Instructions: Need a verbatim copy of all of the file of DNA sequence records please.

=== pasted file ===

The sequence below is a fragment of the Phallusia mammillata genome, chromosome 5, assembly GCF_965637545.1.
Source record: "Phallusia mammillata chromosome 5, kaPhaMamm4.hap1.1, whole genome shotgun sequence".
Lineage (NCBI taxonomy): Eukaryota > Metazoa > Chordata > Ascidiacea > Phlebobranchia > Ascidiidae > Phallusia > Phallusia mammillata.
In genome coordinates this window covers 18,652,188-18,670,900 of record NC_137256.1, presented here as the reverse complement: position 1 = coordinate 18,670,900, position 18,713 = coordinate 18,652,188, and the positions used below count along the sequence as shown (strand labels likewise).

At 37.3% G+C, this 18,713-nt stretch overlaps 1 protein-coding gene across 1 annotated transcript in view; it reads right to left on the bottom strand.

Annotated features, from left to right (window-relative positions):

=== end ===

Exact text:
The sequence below is a fragment of the Phallusia mammillata genome, chromosome 5, assembly GCF_965637545.1.
Source record: "Phallusia mammillata chromosome 5, kaPhaMamm4.hap1.1, whole genome shotgun sequence".
Lineage (NCBI taxonomy): Eukaryota > Metazoa > Chordata > Ascidiacea > Phlebobranchia > Ascidiidae > Phallusia > Phallusia mammillata.
In genome coordinates this window covers 18,652,188-18,670,900 of record NC_137256.1, presented here as the reverse complement: position 1 = coordinate 18,670,900, position 18,713 = coordinate 18,652,188, and the positions used below count along the sequence as shown (strand labels likewise).

At 37.3% G+C, this 18,713-nt stretch overlaps 1 protein-coding gene across 1 annotated transcript in view; it reads right to left on the bottom strand.

Annotated features, from left to right (window-relative positions):